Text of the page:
Findings on poverty, inequality and unemployment from Afrobarometer Surveys in South Africa.
Afrobarometer national investigator in Lesotho, Libuseng Malephane will present a paper on ethnic homogeneity, solidarity and social cohesion in Lesotho using the latest Afrobarometer data.
When: Thursday, 3 Sep 2015; All day
Where: Maseru, Lesotho (Lehakoe Recreation Club)
Topic: Conference on solidarity and social cohesion using the latest Afrobarometer data.
Les Togolais sont célèbres pour leur hospitalité. Ce constat est-il encore vrai de nos jours? Qu’en est-il de la tolérance envers les personnes de religion différente, d’un autre groupe ethnique, d’une autre nationalité, d’orientation sexuelle différente, et de ceux qui vivent avec le VIH/SIDA?
This paper tests some of Robert Cox's theories of political and social transformation using data from Round 1 (1999-2001) surveys in seven Southern African countries. Cox categorizes individuals as either "marginalised," "precarious" or "integrated" with respect to the political and economic world order, and hypothesizes that those who are marginalized or excluded are more inclined to pose a challenge to the status quo than the precarious and integrated.
Ethnicity is a central theme in the analysis of Nigerian politics. Conventional approaches to ethnic politics in Nigeria often assume the existence of stable identities and consistent group motives. It is also commonly asserted that Nigerian political behavior is driven by ethnic solidarities. Ethnic political parties, clientelism, and social polarization are all associated with strong communal allegiances. These practices are regarded as inherently corrosive to a plural democracy.
I explore public perceptions of corruption in the Senegalese case using public opinion survey data collected by the Afrobarometer in 2005. The primary questions I ask in this paper are: what can we learn by asking citizens to report their perceptions of corruption in social and political surveys as compared to a sort of ethnographic approach? What do these survey questions tell us about citizens’ perceptions and experiences with corruption in the Senegalese case? Finally, how do perceptions of corruption vary between individuals, and within the national state?
This paper addresses the corruption-trust nexus with survey data and statistical methods. Data are drawn from the Afrobarometer, a comparative series of national public attitude surveys on democracy, markets and civil society in selected African countries. This paper confirms that corruption is a major, perhaps the major, obstacle to building popular trust in state institutions and electoral processes in Africa.
South Africa is widely seen as a leading, if not paradigmatic, success story of the Third Wave of Democracy. This success is just as widely attributed to the country’s supposedly wise choice of new democratic institutions that averted ethnic civil war and induced all key contenders to buy into the new democratic dispensation.
This article uses data from the Afrobarometer—an individual-level survey that has been conducted in 18 countries across Sub-Saharan Africa—to explore the nature of social capital and its relationship to political violence. Building on and extending this prior literature, we seek to assess whether different aspects of social capital influence the nature and prevalence of political violence, and their potential precursors and enabling conditions, in the African context.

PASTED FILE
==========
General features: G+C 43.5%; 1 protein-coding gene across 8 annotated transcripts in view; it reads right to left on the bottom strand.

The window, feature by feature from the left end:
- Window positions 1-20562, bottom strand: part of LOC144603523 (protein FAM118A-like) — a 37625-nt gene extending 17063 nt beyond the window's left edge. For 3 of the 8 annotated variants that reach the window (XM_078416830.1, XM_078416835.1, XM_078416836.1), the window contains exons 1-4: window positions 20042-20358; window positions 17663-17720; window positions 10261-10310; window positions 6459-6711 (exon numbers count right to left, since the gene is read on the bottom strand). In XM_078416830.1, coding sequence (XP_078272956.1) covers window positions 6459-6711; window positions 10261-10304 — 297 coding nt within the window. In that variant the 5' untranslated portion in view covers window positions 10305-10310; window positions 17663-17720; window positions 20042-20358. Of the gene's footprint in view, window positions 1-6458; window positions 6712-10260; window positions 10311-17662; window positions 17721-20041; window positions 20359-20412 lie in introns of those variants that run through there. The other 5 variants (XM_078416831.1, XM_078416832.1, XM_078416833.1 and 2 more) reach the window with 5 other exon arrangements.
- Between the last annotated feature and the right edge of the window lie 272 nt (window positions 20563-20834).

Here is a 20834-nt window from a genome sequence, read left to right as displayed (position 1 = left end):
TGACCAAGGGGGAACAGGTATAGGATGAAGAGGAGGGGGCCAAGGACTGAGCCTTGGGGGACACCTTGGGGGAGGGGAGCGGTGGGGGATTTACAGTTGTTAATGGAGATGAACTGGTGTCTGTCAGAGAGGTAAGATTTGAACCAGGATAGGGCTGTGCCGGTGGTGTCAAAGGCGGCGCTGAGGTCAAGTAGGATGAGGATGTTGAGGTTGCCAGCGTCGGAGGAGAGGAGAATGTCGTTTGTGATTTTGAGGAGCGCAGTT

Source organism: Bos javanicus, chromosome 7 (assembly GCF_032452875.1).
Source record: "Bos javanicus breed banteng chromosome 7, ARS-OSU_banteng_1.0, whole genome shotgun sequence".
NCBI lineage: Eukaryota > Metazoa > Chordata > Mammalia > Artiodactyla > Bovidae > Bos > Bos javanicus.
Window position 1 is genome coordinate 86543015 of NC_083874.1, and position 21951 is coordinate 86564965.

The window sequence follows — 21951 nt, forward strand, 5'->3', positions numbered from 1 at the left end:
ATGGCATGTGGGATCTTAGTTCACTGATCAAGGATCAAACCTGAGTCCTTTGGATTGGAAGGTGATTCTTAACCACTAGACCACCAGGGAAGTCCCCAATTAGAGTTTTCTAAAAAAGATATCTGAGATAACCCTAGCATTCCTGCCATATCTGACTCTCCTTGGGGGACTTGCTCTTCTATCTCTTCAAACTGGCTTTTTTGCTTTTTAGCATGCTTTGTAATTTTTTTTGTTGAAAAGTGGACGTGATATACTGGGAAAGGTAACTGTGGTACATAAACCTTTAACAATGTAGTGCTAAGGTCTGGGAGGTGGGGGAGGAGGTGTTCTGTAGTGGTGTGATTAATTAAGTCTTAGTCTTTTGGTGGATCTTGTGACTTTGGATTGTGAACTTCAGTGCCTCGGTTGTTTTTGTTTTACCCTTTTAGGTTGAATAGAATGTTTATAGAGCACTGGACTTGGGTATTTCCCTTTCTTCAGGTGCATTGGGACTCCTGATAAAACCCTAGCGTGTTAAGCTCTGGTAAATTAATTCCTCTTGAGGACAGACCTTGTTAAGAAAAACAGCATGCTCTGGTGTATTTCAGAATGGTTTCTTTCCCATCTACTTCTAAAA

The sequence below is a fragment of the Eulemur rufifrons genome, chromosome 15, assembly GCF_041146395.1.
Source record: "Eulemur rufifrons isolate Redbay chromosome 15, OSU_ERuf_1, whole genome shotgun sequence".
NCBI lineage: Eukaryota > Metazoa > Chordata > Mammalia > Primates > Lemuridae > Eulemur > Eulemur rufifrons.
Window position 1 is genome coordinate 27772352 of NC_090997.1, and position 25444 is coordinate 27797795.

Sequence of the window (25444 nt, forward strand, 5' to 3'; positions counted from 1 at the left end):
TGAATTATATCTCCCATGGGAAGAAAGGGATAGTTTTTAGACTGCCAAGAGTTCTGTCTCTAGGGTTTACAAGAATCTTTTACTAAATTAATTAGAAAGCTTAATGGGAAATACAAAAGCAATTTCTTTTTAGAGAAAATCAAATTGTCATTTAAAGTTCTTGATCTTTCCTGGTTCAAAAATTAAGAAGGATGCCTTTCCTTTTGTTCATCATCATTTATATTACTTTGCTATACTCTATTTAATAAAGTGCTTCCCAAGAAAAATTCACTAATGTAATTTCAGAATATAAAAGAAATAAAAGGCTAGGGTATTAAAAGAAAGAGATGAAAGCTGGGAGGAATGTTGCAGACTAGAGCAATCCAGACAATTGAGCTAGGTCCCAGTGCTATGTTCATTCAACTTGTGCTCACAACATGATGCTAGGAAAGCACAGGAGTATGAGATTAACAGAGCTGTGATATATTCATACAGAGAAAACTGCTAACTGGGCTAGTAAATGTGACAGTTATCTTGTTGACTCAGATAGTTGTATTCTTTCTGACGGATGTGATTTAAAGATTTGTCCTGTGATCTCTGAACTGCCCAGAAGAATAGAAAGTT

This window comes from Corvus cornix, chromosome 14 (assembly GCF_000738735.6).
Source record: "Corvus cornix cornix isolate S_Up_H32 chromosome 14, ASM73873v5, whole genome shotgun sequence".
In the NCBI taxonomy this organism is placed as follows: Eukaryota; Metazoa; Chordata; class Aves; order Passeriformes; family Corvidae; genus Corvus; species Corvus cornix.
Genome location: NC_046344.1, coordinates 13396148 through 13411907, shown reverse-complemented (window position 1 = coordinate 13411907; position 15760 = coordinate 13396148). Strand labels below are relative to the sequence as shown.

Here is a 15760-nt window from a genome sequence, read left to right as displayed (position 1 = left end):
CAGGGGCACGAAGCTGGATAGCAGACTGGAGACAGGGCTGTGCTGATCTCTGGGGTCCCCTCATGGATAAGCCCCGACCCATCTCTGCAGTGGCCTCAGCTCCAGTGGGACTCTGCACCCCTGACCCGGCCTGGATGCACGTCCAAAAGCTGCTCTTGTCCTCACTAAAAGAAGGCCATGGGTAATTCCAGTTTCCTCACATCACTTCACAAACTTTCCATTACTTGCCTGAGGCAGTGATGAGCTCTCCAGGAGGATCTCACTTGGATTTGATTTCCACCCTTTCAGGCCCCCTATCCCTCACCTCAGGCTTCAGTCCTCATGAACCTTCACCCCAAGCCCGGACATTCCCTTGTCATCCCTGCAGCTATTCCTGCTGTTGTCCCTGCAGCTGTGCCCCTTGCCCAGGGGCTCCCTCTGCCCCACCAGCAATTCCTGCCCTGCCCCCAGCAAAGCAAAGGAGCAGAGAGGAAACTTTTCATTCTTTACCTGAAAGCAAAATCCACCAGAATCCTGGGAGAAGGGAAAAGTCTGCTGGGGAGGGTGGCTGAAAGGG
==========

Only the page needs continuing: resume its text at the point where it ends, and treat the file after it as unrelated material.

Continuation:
Analysts of African political party systems frequently assert that political parties and party system development are central to the effective functioning and eventual consolidation of democracy on the continent. Due to both lack of data and elite bias, analysts have overlooked a critical link in the chain of party system evolution: mass attitudes toward political parties generally, and towards opposition parties in particular. Afrobarometer data reveals that there is, on average, a very large (20-percentage point) gap in levels of public trust between ruling and opposition parties.
It is widely believed that efforts to overcome the collective action problem are more likely to s쳮d when the level of social capital is high. The analysis in this paper is based on Afrobarometer survey data gathered for Ghana and Nigeria. The statistical analysis explores the variables that influence social capital and political trust. The most important determinant of interpersonal trust in Nigeria and Ghana is trust in political institutions.
Trust is increasingly perceived as having significant effect on trade, public goods provision, conflict resolution and even democratic consolidation. In this paper we investigate the historical determinants of trust within Africa, by testing for a long-term impact of the intensity of the slave trades on the level of interpersonal trust and trust in local institutions.
This paper analyzes the impact of corruption on the extent of trust in political institutions using a rich collection of comparable data provided by the Afrobarometer surveys conducted in 18 sub-Saharan African countries. More specifically, we set out to test the "efficient grease" hypothesis that corruption can strengthen citizens' trust since bribe paying and clientelism open the door to otherwise scarce and inaccessible services and subsidies, and that this increases institutional trust. Our findings reject this theoretical argument.
Why would politicians give up power over the allocation of critical resources to community leaders? This article examines why many African governments have ceded power over the allocation of land to non-elected traditional leaders. In contrast to the existing literature, which suggests traditional leaders’ power is a hang-over from the colonial period that has not been eliminated due to weak state capacity, I argue that African politicians often choose to devolve power to traditional leaders as a means of mobilizing electoral support from non-coethnics.